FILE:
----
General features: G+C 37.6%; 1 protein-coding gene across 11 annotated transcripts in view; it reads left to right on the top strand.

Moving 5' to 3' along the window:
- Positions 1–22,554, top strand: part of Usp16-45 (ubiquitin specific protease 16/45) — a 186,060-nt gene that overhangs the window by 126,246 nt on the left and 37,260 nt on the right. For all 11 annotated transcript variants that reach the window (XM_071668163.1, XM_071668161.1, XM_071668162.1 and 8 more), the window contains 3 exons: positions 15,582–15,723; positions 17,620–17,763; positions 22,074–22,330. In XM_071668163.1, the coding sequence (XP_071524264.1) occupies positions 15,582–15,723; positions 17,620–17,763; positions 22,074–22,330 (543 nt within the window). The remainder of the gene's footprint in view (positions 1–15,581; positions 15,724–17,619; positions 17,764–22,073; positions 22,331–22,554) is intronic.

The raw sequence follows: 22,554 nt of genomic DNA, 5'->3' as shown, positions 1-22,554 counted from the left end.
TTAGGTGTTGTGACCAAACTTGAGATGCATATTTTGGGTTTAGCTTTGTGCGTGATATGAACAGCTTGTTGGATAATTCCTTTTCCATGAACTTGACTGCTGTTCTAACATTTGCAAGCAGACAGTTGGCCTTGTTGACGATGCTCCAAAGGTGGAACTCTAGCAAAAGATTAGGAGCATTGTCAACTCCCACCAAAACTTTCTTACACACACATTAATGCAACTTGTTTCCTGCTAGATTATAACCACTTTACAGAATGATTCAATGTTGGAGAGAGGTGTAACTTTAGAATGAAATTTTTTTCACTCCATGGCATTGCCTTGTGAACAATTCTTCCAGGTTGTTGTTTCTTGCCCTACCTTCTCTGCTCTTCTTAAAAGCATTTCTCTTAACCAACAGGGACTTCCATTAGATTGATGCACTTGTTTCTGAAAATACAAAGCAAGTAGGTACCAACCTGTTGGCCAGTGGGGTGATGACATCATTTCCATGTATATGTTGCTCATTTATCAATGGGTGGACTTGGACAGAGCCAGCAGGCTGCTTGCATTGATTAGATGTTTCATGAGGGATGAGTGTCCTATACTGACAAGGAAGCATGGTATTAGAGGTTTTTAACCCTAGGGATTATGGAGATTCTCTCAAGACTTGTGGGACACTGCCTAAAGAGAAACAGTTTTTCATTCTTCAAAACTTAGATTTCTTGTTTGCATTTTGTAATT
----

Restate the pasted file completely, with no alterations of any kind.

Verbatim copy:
General features: G+C 37.6%; 1 protein-coding gene across 11 annotated transcripts in view; it reads left to right on the top strand.

Moving 5' to 3' along the window:
- Positions 1–22,554, top strand: part of Usp16-45 (ubiquitin specific protease 16/45) — a 186,060-nt gene that overhangs the window by 126,246 nt on the left and 37,260 nt on the right. For all 11 annotated transcript variants that reach the window (XM_071668163.1, XM_071668161.1, XM_071668162.1 and 8 more), the window contains 3 exons: positions 15,582–15,723; positions 17,620–17,763; positions 22,074–22,330. In XM_071668163.1, the coding sequence (XP_071524264.1) occupies positions 15,582–15,723; positions 17,620–17,763; positions 22,074–22,330 (543 nt within the window). The remainder of the gene's footprint in view (positions 1–15,581; positions 15,724–17,619; positions 17,764–22,073; positions 22,331–22,554) is intronic.

The raw sequence follows: 22,554 nt of genomic DNA, 5'->3' as shown, positions 1-22,554 counted from the left end.
TTAGGTGTTGTGACCAAACTTGAGATGCATATTTTGGGTTTAGCTTTGTGCGTGATATGAACAGCTTGTTGGATAATTCCTTTTCCATGAACTTGACTGCTGTTCTAACATTTGCAAGCAGACAGTTGGCCTTGTTGACGATGCTCCAAAGGTGGAACTCTAGCAAAAGATTAGGAGCATTGTCAACTCCCACCAAAACTTTCTTACACACACATTAATGCAACTTGTTTCCTGCTAGATTATAACCACTTTACAGAATGATTCAATGTTGGAGAGAGGTGTAACTTTAGAATGAAATTTTTTTCACTCCATGGCATTGCCTTGTGAACAATTCTTCCAGGTTGTTGTTTCTTGCCCTACCTTCTCTGCTCTTCTTAAAAGCATTTCTCTTAACCAACAGGGACTTCCATTAGATTGATGCACTTGTTTCTGAAAATACAAAGCAAGTAGGTACCAACCTGTTGGCCAGTGGGGTGATGACATCATTTCCATGTATATGTTGCTCATTTATCAATGGGTGGACTTGGACAGAGCCAGCAGGCTGCTTGCATTGATTAGATGTTTCATGAGGGATGAGTGTCCTATACTGACAAGGAAGCATGGTATTAGAGGTTTTTAACCCTAGGGATTATGGAGATTCTCTCAAGACTTGTGGGACACTGCCTAAAGAGAAACAGTTTTTCATTCTTCAAAACTTAGATTTCTTGTTTGCATTTTGTAATT